Static

10 years ago, before the age of Netflix and Apple TV and all the other magical technological discoveries we take for granted, there was static.

Growing up, the TV in my playroom required what seemed like 10 different steps to correctly turn it on. There were 3 remotes (like what is the point of that?) and if I didn’t turn them on in the correct order, the screen would immediately turn into a chaos of black and white blurs. But the worst part was the noise.

I HATED that noise with a passion.

All I wanted to do was watch Disney channel, not subject my ears to what can only be described as hell on Earth. The mixture of buzzing, screaming, crackling and ringing- it’s like the perfect symphony of horror.

It didn’t take me too long to find the ideal system where I could avoid the static in as little time as possible. I would turn on each of the remotes (in the proper order) and thus cycle through inputs until I arrived at “TV” and settled in to watch Wizards of Waverly Place in peace.

Now that static is mostly a thing of the past (thank GOODNESS), my ears are much happier. It still takes 3 remotes to turn on the TV, (really? I feel like we should definitely have solved that problem a long time ago) but at least we’ve advanced past having to assault our ears in the name of entertainment.

Because I’m weird and like knowing random facts, I went and asked my good friend Wikipedia to explain the purpose of static. Apparently it’s a result of “electronic noise and radiated electromagnetic noise accidentally picked up by the antenna” when no clear signal is received. If you actually know what that means, props to you friend. If you’re like me and read that sentence 4 times in utter confusion… I’ll break it down.

Basically, static happens when the TV picks up too many different inputs and therefore can’t figure out what it’s supposed to show on the screen. I think…

I’m sure by now you’re wondering “Why is she rambling on and on about static?”, “This makes no sense” or “This girl is weird.” Or all three. Or maybe you haven’t actually been paying attention at all. That’s ok too.

So here’s the part where I try to effortlessly transition into how this relates to my life…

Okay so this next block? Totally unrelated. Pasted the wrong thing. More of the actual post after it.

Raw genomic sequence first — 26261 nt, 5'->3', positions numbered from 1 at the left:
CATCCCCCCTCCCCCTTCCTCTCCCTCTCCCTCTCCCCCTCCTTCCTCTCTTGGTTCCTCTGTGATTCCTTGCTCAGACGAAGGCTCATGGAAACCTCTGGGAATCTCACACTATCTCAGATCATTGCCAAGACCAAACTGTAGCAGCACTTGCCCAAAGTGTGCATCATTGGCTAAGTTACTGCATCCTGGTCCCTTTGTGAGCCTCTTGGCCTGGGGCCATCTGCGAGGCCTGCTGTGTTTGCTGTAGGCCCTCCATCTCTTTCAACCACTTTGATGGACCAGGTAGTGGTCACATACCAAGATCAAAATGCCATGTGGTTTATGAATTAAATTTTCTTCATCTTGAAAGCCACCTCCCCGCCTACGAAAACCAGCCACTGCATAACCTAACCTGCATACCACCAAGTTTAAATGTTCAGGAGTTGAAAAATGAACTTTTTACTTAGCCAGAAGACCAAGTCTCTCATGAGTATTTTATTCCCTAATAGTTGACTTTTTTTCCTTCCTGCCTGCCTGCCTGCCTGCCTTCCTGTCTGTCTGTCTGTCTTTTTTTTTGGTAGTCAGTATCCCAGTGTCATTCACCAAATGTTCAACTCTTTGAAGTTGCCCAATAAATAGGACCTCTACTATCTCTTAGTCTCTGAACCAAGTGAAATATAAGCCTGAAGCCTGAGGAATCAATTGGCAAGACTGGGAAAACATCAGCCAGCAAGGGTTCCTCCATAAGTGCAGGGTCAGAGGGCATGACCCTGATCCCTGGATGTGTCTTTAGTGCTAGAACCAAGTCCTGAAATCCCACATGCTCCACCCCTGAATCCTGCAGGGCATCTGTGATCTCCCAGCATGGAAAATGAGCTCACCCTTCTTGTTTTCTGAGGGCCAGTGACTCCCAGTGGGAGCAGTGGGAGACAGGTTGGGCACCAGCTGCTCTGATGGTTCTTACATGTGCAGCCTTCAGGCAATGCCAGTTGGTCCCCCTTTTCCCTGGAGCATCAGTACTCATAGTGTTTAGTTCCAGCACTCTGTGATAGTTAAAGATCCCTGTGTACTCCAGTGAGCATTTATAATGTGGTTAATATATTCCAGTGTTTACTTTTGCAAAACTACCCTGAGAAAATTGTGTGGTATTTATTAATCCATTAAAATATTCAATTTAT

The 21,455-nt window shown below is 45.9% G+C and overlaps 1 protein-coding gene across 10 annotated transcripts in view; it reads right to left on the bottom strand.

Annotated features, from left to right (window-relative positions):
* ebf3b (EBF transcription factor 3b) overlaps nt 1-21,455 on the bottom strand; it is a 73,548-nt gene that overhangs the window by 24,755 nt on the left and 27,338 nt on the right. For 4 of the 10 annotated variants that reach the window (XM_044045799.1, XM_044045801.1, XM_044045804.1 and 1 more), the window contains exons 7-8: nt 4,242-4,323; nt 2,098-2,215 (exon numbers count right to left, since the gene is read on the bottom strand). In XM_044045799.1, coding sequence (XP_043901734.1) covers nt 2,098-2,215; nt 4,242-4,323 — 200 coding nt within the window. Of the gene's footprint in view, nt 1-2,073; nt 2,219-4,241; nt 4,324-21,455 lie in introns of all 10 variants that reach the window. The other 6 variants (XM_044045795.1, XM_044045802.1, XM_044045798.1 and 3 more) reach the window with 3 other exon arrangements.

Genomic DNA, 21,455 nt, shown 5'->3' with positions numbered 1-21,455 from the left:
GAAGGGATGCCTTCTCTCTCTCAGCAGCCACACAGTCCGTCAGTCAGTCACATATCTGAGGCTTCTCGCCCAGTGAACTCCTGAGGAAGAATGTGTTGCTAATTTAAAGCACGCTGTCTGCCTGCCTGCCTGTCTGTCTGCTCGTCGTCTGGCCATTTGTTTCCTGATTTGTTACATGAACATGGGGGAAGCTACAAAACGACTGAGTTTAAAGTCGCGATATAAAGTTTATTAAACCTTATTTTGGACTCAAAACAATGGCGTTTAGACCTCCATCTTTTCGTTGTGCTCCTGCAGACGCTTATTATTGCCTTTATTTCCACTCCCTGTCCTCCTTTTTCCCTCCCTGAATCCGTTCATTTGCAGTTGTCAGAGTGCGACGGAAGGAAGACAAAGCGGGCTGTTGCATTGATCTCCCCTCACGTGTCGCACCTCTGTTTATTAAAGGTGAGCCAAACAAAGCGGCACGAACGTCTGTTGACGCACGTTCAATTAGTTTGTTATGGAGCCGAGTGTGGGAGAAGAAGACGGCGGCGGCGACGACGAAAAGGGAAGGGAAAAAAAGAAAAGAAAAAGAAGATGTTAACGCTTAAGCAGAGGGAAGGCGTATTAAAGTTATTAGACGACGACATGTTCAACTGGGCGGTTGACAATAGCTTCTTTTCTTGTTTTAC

As strange as it is, this is honestly exactly how I can best describe where I’m at right now. I am constantly overwhelmed by so many different voices, emotions, beliefs and thoughts that my mind feels like static.

I can’t get a clear picture.

For all I know this might be a completely normal and common human thing, but it’s a new one for me. I’m finding myself unable to answer even the simplest of questions, which of course frustrates me to no end.

“How are you doing?”  Um… do you have 4 hours?

“How are you feeling today?” Well right now I think I’m feeling these 5 things, but ask me again in 10 minutes and I’ll most likely be feeling 7 other things.

“What do you need?” I have absolutely no clue.

I seriously hate that last question. So, naturally, my counselor asks me to answer it every. single. time. Sometimes I just fumble around with my words saying things like “support”, “encouragement”, “clarity” or “guidance” because I don’t know what else to say and I’m sure I need those things right?

On my more honest days, I’ll just sit there and say “I don’t know”. Until the silence gets too uncomfortable and then I’ll start rambling again.

As someone with an insatiable desire to know things and adequately respond to people’s questions, not having answers is a really hard place to be in. By not having words or clarity, I’m realizing how hard it is for me to handle uncertainty.

And on top of the ambiguity, it feels like there’s a presidential debate going on in my head all the time. Each voice trying to convince the audience that they’re the one telling the truth. It’s exhausting.

The constant push-pull leaves me with no foundation. I’m at the mercy of whatever thought is the loudest in any given moment. And that is just too much for me sometimes. So I go with “I’m confused and I don’t know”, because it’s easier.

I’m hiding behind the confusion. I’m using uncertainty as a shield to keep all the really unpleasant emotions from getting too much air time. It feels much safer for my feelings to float around with no real form and jumble together, rather than to assume their true form in all their wonder and might.

Pay just enough attention to know what’s up, but not enough to actually deal with them. Seems like a pretty good system to me.

Definitely good for my head, but detrimental to my heart.

That inner, authentic voice feels strange. Thoughts don’t come from the heart, they come from the head! At least that’s what I’ve always known. How can I have such strongly opposing forces present together?

Connecting my emotions with parts of my body is a foreign concept. Those two aspects of myself – mind and body- have always been very separate. Like live on opposite sides of the country separate.

And now it feels like they’ve been shoved together into a one bedroom apartment in the middle of nowhere Iowa (most random state I could think of, sorry Iowa…), forced to cohabitate. It’s awkward and uncomfortable and there’s lots of fumbling around with no direction. Head wants to go back to its roomy house in the hills of SoCal and dive into stress and busyness, while Heart just wants to be noticed. Anything to be noticed. Anything to not feel so alone.

I’m hoping that they’ll start to get along. It will take time, and a lot of it. Much more time than I would want. But maybe one day, far down the road, they’ll learn to work together.

Because I’m really ready for a clear picture.

 

 

 

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